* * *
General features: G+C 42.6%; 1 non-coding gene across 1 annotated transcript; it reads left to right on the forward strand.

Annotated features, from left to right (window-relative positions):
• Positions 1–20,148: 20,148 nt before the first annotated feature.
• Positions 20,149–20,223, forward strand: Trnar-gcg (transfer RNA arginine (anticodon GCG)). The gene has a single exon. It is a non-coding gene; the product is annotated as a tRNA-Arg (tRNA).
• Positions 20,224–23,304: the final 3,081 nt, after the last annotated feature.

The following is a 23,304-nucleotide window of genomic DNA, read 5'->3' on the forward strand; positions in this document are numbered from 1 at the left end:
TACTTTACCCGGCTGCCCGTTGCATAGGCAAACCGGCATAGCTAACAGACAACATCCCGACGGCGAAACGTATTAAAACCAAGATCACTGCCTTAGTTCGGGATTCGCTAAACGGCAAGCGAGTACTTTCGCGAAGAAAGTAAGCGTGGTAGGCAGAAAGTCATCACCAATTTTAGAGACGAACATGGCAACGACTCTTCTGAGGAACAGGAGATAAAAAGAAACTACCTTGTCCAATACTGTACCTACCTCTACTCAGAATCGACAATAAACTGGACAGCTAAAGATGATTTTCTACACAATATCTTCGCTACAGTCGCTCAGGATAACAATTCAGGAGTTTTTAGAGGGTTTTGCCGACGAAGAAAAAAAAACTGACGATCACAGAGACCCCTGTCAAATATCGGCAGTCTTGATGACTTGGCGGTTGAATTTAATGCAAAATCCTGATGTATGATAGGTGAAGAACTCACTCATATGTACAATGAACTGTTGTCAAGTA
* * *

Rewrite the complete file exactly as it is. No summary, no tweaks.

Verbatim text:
General features: G+C 42.6%; 1 non-coding gene across 1 annotated transcript; it reads left to right on the forward strand.

Annotated features, from left to right (window-relative positions):
• Positions 1–20,148: 20,148 nt before the first annotated feature.
• Positions 20,149–20,223, forward strand: Trnar-gcg (transfer RNA arginine (anticodon GCG)). The gene has a single exon. It is a non-coding gene; the product is annotated as a tRNA-Arg (tRNA).
• Positions 20,224–23,304: the final 3,081 nt, after the last annotated feature.

The following is a 23,304-nucleotide window of genomic DNA, read 5'->3' on the forward strand; positions in this document are numbered from 1 at the left end:
TACTTTACCCGGCTGCCCGTTGCATAGGCAAACCGGCATAGCTAACAGACAACATCCCGACGGCGAAACGTATTAAAACCAAGATCACTGCCTTAGTTCGGGATTCGCTAAACGGCAAGCGAGTACTTTCGCGAAGAAAGTAAGCGTGGTAGGCAGAAAGTCATCACCAATTTTAGAGACGAACATGGCAACGACTCTTCTGAGGAACAGGAGATAAAAAGAAACTACCTTGTCCAATACTGTACCTACCTCTACTCAGAATCGACAATAAACTGGACAGCTAAAGATGATTTTCTACACAATATCTTCGCTACAGTCGCTCAGGATAACAATTCAGGAGTTTTTAGAGGGTTTTGCCGACGAAGAAAAAAAAACTGACGATCACAGAGACCCCTGTCAAATATCGGCAGTCTTGATGACTTGGCGGTTGAATTTAATGCAAAATCCTGATGTATGATAGGTGAAGAACTCACTCATATGTACAATGAACTGTTGTCAAGTA